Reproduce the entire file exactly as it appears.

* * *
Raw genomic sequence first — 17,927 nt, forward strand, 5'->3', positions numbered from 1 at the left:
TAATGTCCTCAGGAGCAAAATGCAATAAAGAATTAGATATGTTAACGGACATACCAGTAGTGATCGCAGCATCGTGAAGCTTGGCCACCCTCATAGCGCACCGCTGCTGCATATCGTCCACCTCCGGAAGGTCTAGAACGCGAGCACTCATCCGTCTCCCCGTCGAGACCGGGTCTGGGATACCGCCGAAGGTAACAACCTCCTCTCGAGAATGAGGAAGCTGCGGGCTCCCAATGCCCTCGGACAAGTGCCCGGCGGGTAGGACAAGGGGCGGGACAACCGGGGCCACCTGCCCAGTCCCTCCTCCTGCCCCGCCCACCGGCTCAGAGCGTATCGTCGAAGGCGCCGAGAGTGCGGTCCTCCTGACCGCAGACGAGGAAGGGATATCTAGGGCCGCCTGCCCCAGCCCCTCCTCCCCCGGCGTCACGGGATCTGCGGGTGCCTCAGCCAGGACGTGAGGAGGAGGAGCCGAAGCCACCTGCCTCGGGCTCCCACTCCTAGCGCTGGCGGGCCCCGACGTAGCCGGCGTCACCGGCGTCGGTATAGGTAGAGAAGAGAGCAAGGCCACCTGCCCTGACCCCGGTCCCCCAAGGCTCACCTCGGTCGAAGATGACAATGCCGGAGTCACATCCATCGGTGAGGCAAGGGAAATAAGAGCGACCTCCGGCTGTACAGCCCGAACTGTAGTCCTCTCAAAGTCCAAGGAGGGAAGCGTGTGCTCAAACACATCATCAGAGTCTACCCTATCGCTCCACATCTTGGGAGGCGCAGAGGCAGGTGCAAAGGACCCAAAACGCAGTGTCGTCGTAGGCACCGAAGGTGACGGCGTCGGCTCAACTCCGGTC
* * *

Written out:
Raw genomic sequence first — 17,927 nt, forward strand, 5'->3', positions numbered from 1 at the left:
TAATGTCCTCAGGAGCAAAATGCAATAAAGAATTAGATATGTTAACGGACATACCAGTAGTGATCGCAGCATCGTGAAGCTTGGCCACCCTCATAGCGCACCGCTGCTGCATATCGTCCACCTCCGGAAGGTCTAGAACGCGAGCACTCATCCGTCTCCCCGTCGAGACCGGGTCTGGGATACCGCCGAAGGTAACAACCTCCTCTCGAGAATGAGGAAGCTGCGGGCTCCCAATGCCCTCGGACAAGTGCCCGGCGGGTAGGACAAGGGGCGGGACAACCGGGGCCACCTGCCCAGTCCCTCCTCCTGCCCCGCCCACCGGCTCAGAGCGTATCGTCGAAGGCGCCGAGAGTGCGGTCCTCCTGACCGCAGACGAGGAAGGGATATCTAGGGCCGCCTGCCCCAGCCCCTCCTCCCCCGGCGTCACGGGATCTGCGGGTGCCTCAGCCAGGACGTGAGGAGGAGGAGCCGAAGCCACCTGCCTCGGGCTCCCACTCCTAGCGCTGGCGGGCCCCGACGTAGCCGGCGTCACCGGCGTCGGTATAGGTAGAGAAGAGAGCAAGGCCACCTGCCCTGACCCCGGTCCCCCAAGGCTCACCTCGGTCGAAGATGACAATGCCGGAGTCACATCCATCGGTGAGGCAAGGGAAATAAGAGCGACCTCCGGCTGTACAGCCCGAACTGTAGTCCTCTCAAAGTCCAAGGAGGGAAGCGTGTGCTCAAACACATCATCAGAGTCTACCCTATCGCTCCACATCTTGGGAGGCGCAGAGGCAGGTGCAAAGGACCCAAAACGCAGTGTCGTCGTAGGCACCGAAGGTGACGGCGTCGGCTCAACTCCGGTC